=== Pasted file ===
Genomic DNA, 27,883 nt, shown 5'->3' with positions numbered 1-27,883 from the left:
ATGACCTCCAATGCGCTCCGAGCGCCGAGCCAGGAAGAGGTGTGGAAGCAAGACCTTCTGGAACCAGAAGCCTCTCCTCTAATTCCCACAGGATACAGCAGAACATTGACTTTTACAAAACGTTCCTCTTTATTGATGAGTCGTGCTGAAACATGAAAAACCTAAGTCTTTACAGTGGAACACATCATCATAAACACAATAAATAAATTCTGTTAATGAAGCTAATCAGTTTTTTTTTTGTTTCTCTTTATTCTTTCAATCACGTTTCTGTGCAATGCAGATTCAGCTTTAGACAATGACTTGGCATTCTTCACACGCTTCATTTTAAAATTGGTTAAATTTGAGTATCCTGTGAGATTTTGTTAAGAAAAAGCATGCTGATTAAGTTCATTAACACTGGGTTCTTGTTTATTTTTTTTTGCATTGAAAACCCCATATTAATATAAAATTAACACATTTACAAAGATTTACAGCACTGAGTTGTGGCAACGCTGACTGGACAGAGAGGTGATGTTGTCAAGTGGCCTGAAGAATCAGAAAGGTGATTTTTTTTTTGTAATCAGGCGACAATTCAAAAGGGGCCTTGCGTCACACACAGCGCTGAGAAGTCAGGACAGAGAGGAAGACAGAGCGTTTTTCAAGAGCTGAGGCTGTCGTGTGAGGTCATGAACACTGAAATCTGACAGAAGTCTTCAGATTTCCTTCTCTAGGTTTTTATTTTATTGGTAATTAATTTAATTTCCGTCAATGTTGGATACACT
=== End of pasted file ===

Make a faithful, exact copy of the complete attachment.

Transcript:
Genomic DNA, 27,883 nt, shown 5'->3' with positions numbered 1-27,883 from the left:
ATGACCTCCAATGCGCTCCGAGCGCCGAGCCAGGAAGAGGTGTGGAAGCAAGACCTTCTGGAACCAGAAGCCTCTCCTCTAATTCCCACAGGATACAGCAGAACATTGACTTTTACAAAACGTTCCTCTTTATTGATGAGTCGTGCTGAAACATGAAAAACCTAAGTCTTTACAGTGGAACACATCATCATAAACACAATAAATAAATTCTGTTAATGAAGCTAATCAGTTTTTTTTTTGTTTCTCTTTATTCTTTCAATCACGTTTCTGTGCAATGCAGATTCAGCTTTAGACAATGACTTGGCATTCTTCACACGCTTCATTTTAAAATTGGTTAAATTTGAGTATCCTGTGAGATTTTGTTAAGAAAAAGCATGCTGATTAAGTTCATTAACACTGGGTTCTTGTTTATTTTTTTTTGCATTGAAAACCCCATATTAATATAAAATTAACACATTTACAAAGATTTACAGCACTGAGTTGTGGCAACGCTGACTGGACAGAGAGGTGATGTTGTCAAGTGGCCTGAAGAATCAGAAAGGTGATTTTTTTTTTGTAATCAGGCGACAATTCAAAAGGGGCCTTGCGTCACACACAGCGCTGAGAAGTCAGGACAGAGAGGAAGACAGAGCGTTTTTCAAGAGCTGAGGCTGTCGTGTGAGGTCATGAACACTGAAATCTGACAGAAGTCTTCAGATTTCCTTCTCTAGGTTTTTATTTTATTGGTAATTAATTTAATTTCCGTCAATGTTGGATACACT